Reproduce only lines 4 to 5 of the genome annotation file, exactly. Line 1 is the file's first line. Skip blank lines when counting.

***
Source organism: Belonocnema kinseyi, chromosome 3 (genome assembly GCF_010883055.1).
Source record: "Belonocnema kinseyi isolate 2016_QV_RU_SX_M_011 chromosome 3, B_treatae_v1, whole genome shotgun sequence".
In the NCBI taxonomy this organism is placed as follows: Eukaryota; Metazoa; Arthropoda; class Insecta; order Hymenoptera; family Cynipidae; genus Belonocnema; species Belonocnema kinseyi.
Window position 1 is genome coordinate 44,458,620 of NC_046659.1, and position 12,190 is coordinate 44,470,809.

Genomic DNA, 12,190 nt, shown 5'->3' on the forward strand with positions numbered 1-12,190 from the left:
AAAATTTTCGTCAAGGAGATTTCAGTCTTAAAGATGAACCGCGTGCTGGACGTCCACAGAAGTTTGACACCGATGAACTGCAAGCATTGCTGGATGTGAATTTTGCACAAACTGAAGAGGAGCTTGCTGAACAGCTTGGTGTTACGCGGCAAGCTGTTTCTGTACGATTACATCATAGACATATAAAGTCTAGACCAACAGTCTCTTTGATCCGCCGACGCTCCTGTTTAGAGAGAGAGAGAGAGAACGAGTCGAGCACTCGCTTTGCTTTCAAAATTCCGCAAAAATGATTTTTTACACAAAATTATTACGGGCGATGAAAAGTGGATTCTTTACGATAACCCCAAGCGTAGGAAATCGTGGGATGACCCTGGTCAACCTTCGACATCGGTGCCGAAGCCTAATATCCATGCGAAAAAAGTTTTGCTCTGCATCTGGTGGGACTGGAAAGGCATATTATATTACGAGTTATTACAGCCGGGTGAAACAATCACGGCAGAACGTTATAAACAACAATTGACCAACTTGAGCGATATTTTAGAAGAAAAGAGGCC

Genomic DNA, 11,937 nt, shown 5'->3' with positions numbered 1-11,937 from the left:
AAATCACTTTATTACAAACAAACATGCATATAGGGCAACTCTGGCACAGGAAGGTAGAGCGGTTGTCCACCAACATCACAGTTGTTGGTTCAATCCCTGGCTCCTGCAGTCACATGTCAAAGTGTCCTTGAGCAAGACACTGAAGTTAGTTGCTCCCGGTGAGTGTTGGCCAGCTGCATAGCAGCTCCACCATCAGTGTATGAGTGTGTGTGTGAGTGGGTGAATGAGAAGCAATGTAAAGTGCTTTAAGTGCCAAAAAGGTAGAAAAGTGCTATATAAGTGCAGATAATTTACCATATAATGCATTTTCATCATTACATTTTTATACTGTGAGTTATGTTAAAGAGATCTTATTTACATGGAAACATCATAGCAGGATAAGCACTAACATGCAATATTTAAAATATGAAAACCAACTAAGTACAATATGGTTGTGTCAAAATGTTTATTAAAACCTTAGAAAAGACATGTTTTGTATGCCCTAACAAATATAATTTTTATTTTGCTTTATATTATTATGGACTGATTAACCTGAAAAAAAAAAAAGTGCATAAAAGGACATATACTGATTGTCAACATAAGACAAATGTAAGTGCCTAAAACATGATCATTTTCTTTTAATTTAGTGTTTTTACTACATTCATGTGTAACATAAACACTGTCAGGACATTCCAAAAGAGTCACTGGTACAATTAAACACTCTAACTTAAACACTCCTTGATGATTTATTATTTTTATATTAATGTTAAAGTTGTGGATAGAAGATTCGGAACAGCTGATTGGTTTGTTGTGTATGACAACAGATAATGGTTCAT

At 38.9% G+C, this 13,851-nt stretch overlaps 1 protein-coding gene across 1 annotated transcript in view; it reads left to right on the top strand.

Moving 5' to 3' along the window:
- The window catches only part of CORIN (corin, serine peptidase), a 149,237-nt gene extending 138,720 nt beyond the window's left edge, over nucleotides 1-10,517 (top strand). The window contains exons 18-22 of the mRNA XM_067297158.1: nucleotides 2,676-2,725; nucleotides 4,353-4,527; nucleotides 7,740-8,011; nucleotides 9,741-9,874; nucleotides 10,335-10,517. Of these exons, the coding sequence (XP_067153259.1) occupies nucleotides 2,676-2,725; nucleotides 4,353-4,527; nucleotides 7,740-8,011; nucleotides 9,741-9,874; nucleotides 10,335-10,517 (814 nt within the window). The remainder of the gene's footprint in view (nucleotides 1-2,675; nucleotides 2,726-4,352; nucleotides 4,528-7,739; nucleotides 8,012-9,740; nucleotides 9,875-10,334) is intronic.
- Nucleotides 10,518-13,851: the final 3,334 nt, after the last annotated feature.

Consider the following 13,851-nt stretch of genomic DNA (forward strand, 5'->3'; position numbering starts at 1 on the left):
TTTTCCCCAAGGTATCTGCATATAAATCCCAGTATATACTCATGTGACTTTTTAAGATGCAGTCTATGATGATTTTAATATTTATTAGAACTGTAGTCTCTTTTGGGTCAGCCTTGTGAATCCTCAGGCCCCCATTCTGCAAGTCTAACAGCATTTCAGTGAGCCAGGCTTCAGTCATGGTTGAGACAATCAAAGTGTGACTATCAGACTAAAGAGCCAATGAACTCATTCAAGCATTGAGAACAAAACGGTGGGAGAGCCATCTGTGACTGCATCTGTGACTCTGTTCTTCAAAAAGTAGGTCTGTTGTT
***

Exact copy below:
Window position 1 is genome coordinate 44,458,620 of NC_046659.1, and position 12,190 is coordinate 44,470,809.

Genomic DNA, 12,190 nt, shown 5'->3' on the forward strand with positions numbered 1-12,190 from the left: